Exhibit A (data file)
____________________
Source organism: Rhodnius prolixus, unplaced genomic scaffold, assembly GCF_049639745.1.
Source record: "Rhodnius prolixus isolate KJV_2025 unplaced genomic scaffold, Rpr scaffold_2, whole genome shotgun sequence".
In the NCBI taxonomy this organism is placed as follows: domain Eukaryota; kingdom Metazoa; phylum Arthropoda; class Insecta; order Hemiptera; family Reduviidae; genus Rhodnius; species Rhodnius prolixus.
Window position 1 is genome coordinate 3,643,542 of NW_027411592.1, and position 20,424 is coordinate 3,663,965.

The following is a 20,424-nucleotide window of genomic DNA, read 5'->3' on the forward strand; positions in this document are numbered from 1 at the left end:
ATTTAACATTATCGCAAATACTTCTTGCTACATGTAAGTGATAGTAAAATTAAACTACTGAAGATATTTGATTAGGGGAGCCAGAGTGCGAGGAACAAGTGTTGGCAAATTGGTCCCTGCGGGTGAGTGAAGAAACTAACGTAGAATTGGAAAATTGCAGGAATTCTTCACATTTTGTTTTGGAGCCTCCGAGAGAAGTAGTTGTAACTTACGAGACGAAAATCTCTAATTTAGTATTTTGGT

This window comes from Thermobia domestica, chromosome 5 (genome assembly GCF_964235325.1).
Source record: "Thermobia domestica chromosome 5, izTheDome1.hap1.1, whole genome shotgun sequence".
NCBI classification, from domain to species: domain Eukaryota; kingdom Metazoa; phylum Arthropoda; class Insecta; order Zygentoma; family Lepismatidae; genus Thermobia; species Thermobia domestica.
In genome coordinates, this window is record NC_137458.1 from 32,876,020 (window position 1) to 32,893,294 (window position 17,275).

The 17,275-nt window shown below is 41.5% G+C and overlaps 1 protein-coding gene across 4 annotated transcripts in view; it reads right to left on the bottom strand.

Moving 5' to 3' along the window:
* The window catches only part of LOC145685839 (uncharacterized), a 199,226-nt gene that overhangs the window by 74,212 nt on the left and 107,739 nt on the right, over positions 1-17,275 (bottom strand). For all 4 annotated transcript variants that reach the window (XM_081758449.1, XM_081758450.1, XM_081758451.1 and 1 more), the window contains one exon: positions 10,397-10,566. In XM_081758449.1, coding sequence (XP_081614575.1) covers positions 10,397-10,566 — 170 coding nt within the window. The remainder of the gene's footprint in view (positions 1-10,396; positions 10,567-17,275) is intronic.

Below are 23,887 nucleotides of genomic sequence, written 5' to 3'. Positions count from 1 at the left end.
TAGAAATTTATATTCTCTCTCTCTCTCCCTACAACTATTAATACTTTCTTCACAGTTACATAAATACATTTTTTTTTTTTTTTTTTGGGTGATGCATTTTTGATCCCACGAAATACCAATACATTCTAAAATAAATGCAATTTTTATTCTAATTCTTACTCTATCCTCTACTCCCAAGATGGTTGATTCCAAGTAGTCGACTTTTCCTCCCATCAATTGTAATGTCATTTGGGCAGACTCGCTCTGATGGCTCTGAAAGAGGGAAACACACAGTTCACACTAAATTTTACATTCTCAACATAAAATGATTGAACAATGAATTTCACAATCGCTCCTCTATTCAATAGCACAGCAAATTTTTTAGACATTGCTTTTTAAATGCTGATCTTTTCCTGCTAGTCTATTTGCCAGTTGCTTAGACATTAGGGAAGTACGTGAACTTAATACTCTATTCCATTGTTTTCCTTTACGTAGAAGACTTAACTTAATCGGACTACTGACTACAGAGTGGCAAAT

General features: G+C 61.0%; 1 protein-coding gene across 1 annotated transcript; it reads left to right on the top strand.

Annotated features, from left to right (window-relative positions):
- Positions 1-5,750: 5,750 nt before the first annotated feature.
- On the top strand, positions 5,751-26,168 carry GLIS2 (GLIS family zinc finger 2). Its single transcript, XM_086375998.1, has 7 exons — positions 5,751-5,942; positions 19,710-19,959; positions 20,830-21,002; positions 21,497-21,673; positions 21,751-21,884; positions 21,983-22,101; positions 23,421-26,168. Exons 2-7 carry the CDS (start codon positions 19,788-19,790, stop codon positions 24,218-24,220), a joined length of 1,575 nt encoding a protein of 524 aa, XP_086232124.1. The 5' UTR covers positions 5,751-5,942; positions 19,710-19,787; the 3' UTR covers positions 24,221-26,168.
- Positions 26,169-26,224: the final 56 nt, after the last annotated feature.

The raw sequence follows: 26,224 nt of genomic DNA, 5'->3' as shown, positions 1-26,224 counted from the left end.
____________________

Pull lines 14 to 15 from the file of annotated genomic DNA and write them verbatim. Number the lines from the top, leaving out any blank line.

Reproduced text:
Below are 23,887 nucleotides of genomic sequence, written 5' to 3'. Positions count from 1 at the left end.
TAGAAATTTATATTCTCTCTCTCTCTCCCTACAACTATTAATACTTTCTTCACAGTTACATAAATACATTTTTTTTTTTTTTTTTTGGGTGATGCATTTTTGATCCCACGAAATACCAATACATTCTAAAATAAATGCAATTTTTATTCTAATTCTTACTCTATCCTCTACTCCCAAGATGGTTGATTCCAAGTAGTCGACTTTTCCTCCCATCAATTGTAATGTCATTTGGGCAGACTCGCTCTGATGGCTCTGAAAGAGGGAAACACACAGTTCACACTAAATTTTACATTCTCAACATAAAATGATTGAACAATGAATTTCACAATCGCTCCTCTATTCAATAGCACAGCAAATTTTTTAGACATTGCTTTTTAAATGCTGATCTTTTCCTGCTAGTCTATTTGCCAGTTGCTTAGACATTAGGGAAGTACGTGAACTTAATACTCTATTCCATTGTTTTCCTTTACGTAGAAGACTTAACTTAATCGGACTACTGACTACAGAGTGGCAAAT